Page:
Monday, February 27, 2012

2/27 - 4:15pm - Two Shots of Severe Weather This Week

This will certainly be an active week across the Southeast as two storm systems cause trouble for many. The first of these severe weather events will affect West Tennessee and North Mississippi on Wednesday and the second should move through on Friday.


At this point it looks like we'll be tracking storms moving out of Arkansas into West Tennessee and North Mississippi on late Tuesday night after a few showers and possibly a storm pass through during the day on Tuesday. While these storms could have some potency over Central Arkansas, the thinking at this point is that they will weaken overnight as they lose the heating of the day. The best wind shear for these storms will be in the Jackson, TN area as they move through on Wednesday morning into the early afternoon ahead of a cold front, but without much of the needed instability that daytime heating helps to generate the storms shouldn't be too intense. They may very well reach severe limits with some wind and hail, but I think the worst of the storms will be more in Middle Tennessee where they'll have time to re-fire during the heating of the day. The Storm Prediction Center has 30% Slight severe weather risks over Arkansas into extreme West Tennessee on Tuesday and then has the same risk area in Middle Tennessee/extreme Northeast Mississippi on Wednesday. The worst severe weather will effectively leapfrog most of West Tennessee according to these two outlooks, and that looks like a fair forecast right now given the timing of the storms over the region.

Further south in North Mississippi the situation should be about the same, but with a little less wind shear support for severe storms and a later timing for them to move through (later Wednesday afternoon) since the cold front will stall near the MS/TN border for a while during the day (see left image from the 12 NAM). The NAM and GFS models agree that North Mississippi will have higher dew points (more moisture) than West Tennessee, but without great wind support this shouldn't lead to a noticeable increase in storm severity. I should point out that both locations could see a possible isolated tornado or two, but this should be a very low chance given the lack of good low-level wind shear.


Friday's severe weather event is not a clean-cut as Wednesday's is at this point, but it's looking more and more like this one will feature more intense storms. Another cold front passing through on Friday night will provide a focus for what could be a couple lines or clusters of storms. Right now the GFS and European computer models agree that this will likely not be a tornado outbreak because of the lack of low-level shear much like Wednesday's event, but the two models can't agree on how much moisture makes it northward from the Gulf. The GFS has 65 degree + dew points making it all the way into West Tennessee on Friday whereas the European is not as optimistic. This also plays into who sees the best instability too, so it's not clear right now as to who will see the most severe storms on Friday. It is safe to say that West Tennessee and North Mississippi may have to deal with high winds and maybe even some hail on Friday, and it will likely be more intense than Wednesday based on current data.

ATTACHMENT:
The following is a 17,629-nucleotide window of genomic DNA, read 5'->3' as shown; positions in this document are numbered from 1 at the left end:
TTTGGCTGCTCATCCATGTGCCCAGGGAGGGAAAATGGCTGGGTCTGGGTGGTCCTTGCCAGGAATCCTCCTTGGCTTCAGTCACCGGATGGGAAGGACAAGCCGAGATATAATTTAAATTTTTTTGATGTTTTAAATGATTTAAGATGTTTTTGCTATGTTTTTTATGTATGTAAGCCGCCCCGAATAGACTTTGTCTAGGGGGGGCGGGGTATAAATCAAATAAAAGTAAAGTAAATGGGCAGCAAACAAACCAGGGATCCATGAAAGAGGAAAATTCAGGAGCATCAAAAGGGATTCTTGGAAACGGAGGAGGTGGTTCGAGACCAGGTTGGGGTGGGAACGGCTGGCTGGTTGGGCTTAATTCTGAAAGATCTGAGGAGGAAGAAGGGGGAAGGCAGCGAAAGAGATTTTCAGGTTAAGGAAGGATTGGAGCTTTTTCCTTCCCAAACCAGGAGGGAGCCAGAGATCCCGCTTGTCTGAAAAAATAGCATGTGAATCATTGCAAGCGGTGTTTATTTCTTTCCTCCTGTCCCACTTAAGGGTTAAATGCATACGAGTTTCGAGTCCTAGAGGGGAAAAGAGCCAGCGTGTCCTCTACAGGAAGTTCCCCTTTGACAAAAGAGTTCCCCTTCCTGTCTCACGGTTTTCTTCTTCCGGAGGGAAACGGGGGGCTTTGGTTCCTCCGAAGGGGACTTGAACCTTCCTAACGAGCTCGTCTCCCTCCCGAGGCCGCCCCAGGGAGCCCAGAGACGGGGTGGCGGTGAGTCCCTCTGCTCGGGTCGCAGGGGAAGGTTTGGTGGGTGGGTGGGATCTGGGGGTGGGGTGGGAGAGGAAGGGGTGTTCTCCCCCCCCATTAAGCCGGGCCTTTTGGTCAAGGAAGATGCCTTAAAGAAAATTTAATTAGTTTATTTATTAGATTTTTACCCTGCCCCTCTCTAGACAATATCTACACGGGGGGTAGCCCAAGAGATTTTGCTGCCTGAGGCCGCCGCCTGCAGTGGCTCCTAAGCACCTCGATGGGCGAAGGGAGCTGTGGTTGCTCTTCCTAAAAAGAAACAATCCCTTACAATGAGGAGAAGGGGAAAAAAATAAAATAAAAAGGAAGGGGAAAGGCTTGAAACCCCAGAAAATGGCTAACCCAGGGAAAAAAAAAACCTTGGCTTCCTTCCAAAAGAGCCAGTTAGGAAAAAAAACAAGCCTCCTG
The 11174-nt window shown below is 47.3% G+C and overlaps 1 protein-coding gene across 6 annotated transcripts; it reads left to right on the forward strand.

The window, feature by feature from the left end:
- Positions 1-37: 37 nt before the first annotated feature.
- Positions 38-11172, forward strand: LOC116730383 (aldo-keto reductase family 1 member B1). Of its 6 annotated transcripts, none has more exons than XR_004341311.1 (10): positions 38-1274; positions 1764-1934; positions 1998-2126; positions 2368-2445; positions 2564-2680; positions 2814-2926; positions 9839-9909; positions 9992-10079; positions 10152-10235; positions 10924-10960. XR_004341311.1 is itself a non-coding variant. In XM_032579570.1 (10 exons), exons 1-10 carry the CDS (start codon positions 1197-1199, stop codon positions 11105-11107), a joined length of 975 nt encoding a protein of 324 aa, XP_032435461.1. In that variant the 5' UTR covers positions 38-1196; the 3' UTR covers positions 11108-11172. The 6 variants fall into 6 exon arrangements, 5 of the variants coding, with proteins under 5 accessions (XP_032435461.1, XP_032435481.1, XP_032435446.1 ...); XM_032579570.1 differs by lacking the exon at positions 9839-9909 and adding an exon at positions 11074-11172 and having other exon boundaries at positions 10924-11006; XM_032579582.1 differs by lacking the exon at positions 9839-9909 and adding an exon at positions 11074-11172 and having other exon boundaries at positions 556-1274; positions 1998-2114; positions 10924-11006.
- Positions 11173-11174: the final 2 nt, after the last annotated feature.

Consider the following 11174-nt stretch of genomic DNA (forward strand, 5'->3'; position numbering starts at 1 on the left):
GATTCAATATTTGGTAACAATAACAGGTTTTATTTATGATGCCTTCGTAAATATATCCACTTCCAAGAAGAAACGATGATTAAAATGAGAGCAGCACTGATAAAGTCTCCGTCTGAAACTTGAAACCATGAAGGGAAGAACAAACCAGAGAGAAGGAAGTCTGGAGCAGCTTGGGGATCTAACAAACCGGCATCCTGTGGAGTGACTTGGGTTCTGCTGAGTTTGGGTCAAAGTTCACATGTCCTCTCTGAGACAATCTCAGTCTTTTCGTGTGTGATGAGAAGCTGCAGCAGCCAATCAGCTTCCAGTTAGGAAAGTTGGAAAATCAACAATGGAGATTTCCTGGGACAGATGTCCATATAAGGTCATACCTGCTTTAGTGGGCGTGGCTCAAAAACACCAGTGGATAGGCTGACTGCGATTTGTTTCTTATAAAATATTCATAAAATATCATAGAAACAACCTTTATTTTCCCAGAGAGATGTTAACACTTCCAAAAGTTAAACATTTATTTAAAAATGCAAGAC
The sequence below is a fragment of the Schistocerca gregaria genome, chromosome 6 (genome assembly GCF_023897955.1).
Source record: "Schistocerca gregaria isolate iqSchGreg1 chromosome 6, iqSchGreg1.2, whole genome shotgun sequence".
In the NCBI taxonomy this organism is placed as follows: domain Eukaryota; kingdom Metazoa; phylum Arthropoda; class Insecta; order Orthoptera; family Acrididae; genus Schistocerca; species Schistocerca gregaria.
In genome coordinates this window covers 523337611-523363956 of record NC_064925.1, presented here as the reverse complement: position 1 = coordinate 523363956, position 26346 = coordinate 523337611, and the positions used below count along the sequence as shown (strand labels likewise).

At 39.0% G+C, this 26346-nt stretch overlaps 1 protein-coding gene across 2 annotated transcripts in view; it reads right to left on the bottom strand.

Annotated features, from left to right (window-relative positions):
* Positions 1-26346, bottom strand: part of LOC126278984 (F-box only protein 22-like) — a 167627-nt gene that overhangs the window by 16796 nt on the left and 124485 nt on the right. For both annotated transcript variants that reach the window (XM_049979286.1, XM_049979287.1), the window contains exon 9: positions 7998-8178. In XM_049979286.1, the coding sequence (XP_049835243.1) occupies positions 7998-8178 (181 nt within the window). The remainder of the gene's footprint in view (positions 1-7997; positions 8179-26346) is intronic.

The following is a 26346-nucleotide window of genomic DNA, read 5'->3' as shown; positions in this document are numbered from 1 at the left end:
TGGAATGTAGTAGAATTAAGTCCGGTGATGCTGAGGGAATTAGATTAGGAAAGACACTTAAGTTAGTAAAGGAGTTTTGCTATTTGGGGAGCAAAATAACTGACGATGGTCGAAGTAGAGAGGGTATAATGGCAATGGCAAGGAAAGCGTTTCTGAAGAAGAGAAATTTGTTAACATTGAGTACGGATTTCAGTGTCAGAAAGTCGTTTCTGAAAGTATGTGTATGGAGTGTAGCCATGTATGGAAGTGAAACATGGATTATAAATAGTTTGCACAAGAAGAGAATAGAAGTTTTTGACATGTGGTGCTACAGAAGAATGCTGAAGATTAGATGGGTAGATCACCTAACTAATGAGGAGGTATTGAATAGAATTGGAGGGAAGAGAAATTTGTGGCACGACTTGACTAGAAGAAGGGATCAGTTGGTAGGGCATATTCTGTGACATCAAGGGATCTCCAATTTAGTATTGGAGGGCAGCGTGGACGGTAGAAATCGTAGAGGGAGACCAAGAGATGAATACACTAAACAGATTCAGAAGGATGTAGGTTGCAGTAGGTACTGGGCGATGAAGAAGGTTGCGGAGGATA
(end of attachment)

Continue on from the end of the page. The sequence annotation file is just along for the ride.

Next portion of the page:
Southeast Severe Storms Symposium

To those who are attending the 10th Annual Southeast Severe Storms Symposium at Mississippi State University on Friday and Saturday, we will go on as planned even if there is severe weather in the region. While many meteorologists who will be presenting may not be able to attend because of the risk for severe weather in their respective coverage areas, we should be able to have most of them present their sessions to the symposium via Skype. I'm leading a group of meteorology students who will be live tweeting the symposium on the official Southeast Severe Storms Symposium Twitter account @SESSS12. Be sure to follow us!

No comments: